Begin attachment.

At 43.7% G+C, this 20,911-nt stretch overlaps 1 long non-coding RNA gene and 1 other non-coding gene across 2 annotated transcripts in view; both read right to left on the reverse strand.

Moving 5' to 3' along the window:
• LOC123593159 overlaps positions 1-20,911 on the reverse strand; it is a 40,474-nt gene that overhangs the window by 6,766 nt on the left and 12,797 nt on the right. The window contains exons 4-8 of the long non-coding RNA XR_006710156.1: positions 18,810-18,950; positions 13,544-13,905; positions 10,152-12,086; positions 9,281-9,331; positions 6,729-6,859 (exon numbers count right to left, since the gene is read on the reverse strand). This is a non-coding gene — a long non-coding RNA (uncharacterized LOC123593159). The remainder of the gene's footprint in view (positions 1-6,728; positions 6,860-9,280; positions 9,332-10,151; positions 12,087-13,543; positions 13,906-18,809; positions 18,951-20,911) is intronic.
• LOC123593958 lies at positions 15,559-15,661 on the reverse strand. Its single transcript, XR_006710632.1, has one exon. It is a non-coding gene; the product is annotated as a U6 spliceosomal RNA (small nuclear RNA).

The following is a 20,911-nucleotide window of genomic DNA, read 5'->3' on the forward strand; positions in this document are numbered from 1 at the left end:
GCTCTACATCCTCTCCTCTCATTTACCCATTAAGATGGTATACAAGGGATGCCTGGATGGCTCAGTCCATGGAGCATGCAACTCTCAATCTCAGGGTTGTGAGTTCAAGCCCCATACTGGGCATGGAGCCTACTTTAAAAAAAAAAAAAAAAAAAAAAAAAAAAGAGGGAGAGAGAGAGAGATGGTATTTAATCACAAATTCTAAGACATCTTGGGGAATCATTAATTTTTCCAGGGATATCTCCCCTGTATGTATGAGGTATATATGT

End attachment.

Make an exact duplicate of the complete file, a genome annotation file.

At 43.7% G+C, this 20,911-nt stretch overlaps 1 long non-coding RNA gene and 1 other non-coding gene across 2 annotated transcripts in view; both read right to left on the reverse strand.

Moving 5' to 3' along the window:
• LOC123593159 overlaps positions 1-20,911 on the reverse strand; it is a 40,474-nt gene that overhangs the window by 6,766 nt on the left and 12,797 nt on the right. The window contains exons 4-8 of the long non-coding RNA XR_006710156.1: positions 18,810-18,950; positions 13,544-13,905; positions 10,152-12,086; positions 9,281-9,331; positions 6,729-6,859 (exon numbers count right to left, since the gene is read on the reverse strand). This is a non-coding gene — a long non-coding RNA (uncharacterized LOC123593159). The remainder of the gene's footprint in view (positions 1-6,728; positions 6,860-9,280; positions 9,332-10,151; positions 12,087-13,543; positions 13,906-18,809; positions 18,951-20,911) is intronic.
• LOC123593958 lies at positions 15,559-15,661 on the reverse strand. Its single transcript, XR_006710632.1, has one exon. It is a non-coding gene; the product is annotated as a U6 spliceosomal RNA (small nuclear RNA).

The following is a 20,911-nucleotide window of genomic DNA, read 5'->3' on the forward strand; positions in this document are numbered from 1 at the left end:
GCTCTACATCCTCTCCTCTCATTTACCCATTAAGATGGTATACAAGGGATGCCTGGATGGCTCAGTCCATGGAGCATGCAACTCTCAATCTCAGGGTTGTGAGTTCAAGCCCCATACTGGGCATGGAGCCTACTTTAAAAAAAAAAAAAAAAAAAAAAAAAAAAGAGGGAGAGAGAGAGAGATGGTATTTAATCACAAATTCTAAGACATCTTGGGGAATCATTAATTTTTCCAGGGATATCTCCCCTGTATGTATGAGGTATATATGT